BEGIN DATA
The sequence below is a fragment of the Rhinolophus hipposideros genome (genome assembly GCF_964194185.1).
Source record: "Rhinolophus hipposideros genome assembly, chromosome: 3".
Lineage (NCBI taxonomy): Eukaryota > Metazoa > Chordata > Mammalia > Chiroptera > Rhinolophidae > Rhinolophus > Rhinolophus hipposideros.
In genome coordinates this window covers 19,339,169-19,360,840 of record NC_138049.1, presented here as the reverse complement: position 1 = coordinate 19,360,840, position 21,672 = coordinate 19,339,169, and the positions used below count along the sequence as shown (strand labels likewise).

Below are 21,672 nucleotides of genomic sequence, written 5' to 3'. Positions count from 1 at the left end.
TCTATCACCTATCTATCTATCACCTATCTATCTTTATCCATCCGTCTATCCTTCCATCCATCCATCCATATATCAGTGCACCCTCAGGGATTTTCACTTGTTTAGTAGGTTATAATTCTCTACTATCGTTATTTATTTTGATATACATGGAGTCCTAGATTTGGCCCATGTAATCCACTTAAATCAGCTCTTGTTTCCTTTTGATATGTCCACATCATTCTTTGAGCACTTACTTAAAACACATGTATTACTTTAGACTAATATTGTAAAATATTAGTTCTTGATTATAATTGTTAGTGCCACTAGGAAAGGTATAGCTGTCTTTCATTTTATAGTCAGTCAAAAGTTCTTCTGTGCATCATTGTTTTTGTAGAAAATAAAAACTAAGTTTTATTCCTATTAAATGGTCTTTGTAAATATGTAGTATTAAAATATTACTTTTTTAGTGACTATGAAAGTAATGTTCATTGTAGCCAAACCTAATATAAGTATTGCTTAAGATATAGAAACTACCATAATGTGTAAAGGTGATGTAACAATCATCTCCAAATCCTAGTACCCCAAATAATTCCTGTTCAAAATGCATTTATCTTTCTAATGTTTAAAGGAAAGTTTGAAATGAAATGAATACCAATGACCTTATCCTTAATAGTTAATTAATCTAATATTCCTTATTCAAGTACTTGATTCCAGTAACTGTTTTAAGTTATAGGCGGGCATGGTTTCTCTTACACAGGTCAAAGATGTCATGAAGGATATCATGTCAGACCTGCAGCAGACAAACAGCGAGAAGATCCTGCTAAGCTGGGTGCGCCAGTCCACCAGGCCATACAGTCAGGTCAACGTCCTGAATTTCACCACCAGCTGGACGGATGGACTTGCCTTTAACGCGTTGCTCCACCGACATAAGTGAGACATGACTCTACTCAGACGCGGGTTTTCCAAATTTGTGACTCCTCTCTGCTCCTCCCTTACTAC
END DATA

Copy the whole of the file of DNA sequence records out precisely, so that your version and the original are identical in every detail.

The sequence below is a fragment of the Rhinolophus hipposideros genome (genome assembly GCF_964194185.1).
Source record: "Rhinolophus hipposideros genome assembly, chromosome: 3".
Lineage (NCBI taxonomy): Eukaryota > Metazoa > Chordata > Mammalia > Chiroptera > Rhinolophidae > Rhinolophus > Rhinolophus hipposideros.
In genome coordinates this window covers 19,339,169-19,360,840 of record NC_138049.1, presented here as the reverse complement: position 1 = coordinate 19,360,840, position 21,672 = coordinate 19,339,169, and the positions used below count along the sequence as shown (strand labels likewise).

Below are 21,672 nucleotides of genomic sequence, written 5' to 3'. Positions count from 1 at the left end.
TCTATCACCTATCTATCTATCACCTATCTATCTTTATCCATCCGTCTATCCTTCCATCCATCCATCCATATATCAGTGCACCCTCAGGGATTTTCACTTGTTTAGTAGGTTATAATTCTCTACTATCGTTATTTATTTTGATATACATGGAGTCCTAGATTTGGCCCATGTAATCCACTTAAATCAGCTCTTGTTTCCTTTTGATATGTCCACATCATTCTTTGAGCACTTACTTAAAACACATGTATTACTTTAGACTAATATTGTAAAATATTAGTTCTTGATTATAATTGTTAGTGCCACTAGGAAAGGTATAGCTGTCTTTCATTTTATAGTCAGTCAAAAGTTCTTCTGTGCATCATTGTTTTTGTAGAAAATAAAAACTAAGTTTTATTCCTATTAAATGGTCTTTGTAAATATGTAGTATTAAAATATTACTTTTTTAGTGACTATGAAAGTAATGTTCATTGTAGCCAAACCTAATATAAGTATTGCTTAAGATATAGAAACTACCATAATGTGTAAAGGTGATGTAACAATCATCTCCAAATCCTAGTACCCCAAATAATTCCTGTTCAAAATGCATTTATCTTTCTAATGTTTAAAGGAAAGTTTGAAATGAAATGAATACCAATGACCTTATCCTTAATAGTTAATTAATCTAATATTCCTTATTCAAGTACTTGATTCCAGTAACTGTTTTAAGTTATAGGCGGGCATGGTTTCTCTTACACAGGTCAAAGATGTCATGAAGGATATCATGTCAGACCTGCAGCAGACAAACAGCGAGAAGATCCTGCTAAGCTGGGTGCGCCAGTCCACCAGGCCATACAGTCAGGTCAACGTCCTGAATTTCACCACCAGCTGGACGGATGGACTTGCCTTTAACGCGTTGCTCCACCGACATAAGTGAGACATGACTCTACTCAGACGCGGGTTTTCCAAATTTGTGACTCCTCTCTGCTCCTCCCTTACTAC